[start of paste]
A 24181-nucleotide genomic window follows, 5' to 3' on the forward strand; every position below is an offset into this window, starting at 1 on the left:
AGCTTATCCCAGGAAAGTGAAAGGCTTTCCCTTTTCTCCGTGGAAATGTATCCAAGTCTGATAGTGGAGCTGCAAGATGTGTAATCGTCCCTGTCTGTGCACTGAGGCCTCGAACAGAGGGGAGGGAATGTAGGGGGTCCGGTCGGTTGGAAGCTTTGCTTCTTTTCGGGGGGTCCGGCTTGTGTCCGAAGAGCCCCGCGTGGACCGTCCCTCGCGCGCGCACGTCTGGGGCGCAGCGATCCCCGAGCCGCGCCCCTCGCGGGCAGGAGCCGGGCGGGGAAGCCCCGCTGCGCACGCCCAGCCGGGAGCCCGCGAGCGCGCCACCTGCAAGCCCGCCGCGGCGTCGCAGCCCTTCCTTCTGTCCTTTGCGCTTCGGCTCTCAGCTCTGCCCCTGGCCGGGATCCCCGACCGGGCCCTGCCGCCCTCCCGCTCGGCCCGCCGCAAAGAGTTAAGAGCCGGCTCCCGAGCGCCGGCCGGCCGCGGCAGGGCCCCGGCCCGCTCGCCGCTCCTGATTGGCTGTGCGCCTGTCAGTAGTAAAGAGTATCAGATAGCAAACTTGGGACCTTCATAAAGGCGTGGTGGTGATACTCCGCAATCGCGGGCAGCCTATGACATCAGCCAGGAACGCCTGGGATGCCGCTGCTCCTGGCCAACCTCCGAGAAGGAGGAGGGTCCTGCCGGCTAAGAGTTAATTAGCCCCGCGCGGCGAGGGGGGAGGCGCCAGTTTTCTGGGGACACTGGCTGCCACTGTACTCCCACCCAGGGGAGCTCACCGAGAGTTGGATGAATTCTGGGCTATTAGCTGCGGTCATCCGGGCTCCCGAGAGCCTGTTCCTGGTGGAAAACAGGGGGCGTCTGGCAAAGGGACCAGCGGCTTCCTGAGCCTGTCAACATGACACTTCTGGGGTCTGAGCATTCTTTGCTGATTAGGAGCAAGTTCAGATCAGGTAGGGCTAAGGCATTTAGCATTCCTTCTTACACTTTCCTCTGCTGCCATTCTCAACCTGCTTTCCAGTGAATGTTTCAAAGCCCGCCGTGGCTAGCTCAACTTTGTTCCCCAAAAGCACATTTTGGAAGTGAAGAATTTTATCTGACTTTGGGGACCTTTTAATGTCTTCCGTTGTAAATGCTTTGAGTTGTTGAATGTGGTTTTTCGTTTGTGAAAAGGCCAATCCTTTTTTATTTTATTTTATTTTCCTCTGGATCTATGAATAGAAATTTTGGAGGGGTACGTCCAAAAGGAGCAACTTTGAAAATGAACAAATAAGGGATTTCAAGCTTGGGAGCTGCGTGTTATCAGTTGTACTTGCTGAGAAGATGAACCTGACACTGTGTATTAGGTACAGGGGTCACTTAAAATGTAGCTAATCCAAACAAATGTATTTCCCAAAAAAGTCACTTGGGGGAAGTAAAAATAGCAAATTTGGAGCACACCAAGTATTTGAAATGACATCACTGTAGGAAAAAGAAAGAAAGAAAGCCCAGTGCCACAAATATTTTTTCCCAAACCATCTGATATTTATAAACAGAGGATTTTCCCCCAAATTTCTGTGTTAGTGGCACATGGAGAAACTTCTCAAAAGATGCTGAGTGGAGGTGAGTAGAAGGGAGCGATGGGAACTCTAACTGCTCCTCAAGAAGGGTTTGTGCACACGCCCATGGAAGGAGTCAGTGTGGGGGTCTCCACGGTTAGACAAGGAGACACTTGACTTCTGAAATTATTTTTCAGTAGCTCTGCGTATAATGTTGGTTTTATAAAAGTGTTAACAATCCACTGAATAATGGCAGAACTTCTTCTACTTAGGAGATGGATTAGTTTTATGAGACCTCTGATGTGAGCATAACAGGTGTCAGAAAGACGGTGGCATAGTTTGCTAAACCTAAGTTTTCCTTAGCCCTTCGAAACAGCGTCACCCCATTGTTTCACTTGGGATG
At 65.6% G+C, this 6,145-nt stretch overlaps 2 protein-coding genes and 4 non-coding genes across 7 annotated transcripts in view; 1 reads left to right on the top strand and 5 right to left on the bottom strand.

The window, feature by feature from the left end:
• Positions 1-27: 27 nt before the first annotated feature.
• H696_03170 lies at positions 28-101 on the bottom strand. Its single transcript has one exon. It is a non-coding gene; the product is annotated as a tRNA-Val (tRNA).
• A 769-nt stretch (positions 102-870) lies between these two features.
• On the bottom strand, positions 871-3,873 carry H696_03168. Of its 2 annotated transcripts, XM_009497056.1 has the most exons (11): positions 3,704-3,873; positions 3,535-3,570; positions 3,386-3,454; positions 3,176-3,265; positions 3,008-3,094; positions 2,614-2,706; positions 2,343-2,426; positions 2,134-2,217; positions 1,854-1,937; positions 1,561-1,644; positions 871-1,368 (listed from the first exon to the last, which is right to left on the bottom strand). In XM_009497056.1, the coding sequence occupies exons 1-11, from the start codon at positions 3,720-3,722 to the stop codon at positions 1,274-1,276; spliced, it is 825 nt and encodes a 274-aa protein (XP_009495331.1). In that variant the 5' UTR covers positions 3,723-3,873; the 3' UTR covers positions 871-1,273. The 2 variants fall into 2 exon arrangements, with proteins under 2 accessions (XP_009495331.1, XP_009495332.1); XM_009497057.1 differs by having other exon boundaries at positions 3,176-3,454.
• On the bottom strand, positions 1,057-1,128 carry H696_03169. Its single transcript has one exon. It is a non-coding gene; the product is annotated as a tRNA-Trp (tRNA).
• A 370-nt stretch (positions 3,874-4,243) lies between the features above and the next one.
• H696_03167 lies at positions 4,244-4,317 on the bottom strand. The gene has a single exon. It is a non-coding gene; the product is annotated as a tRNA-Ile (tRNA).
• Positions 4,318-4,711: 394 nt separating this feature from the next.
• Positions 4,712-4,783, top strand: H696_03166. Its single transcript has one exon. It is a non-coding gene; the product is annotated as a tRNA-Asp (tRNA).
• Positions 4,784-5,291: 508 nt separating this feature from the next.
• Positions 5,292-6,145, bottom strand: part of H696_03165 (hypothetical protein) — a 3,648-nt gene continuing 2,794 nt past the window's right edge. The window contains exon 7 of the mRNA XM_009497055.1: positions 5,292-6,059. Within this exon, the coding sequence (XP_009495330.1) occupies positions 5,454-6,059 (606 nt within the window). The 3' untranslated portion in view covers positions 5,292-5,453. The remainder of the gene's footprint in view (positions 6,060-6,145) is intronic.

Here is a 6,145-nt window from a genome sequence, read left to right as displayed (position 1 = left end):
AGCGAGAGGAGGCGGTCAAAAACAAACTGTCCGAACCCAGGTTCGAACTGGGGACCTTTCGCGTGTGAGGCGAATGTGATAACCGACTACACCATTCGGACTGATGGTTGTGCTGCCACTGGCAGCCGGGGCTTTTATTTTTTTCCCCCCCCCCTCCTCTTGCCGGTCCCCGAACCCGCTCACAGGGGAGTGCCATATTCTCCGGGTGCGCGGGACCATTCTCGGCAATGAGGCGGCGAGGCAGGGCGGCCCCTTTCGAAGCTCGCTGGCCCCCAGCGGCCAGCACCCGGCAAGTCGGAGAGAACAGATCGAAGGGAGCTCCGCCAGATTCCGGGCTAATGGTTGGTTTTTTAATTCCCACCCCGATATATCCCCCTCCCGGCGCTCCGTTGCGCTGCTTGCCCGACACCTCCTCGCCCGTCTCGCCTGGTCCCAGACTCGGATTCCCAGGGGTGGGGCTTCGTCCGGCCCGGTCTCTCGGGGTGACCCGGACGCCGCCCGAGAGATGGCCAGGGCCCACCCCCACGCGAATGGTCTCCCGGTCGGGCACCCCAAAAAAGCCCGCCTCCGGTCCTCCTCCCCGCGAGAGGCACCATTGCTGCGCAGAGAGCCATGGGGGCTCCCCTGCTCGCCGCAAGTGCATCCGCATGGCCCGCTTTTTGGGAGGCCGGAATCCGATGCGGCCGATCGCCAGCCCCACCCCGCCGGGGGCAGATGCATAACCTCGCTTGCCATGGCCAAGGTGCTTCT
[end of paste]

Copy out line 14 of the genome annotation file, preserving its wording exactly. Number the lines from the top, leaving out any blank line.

• Positions 4,784-5,291: 508 nt separating this feature from the next.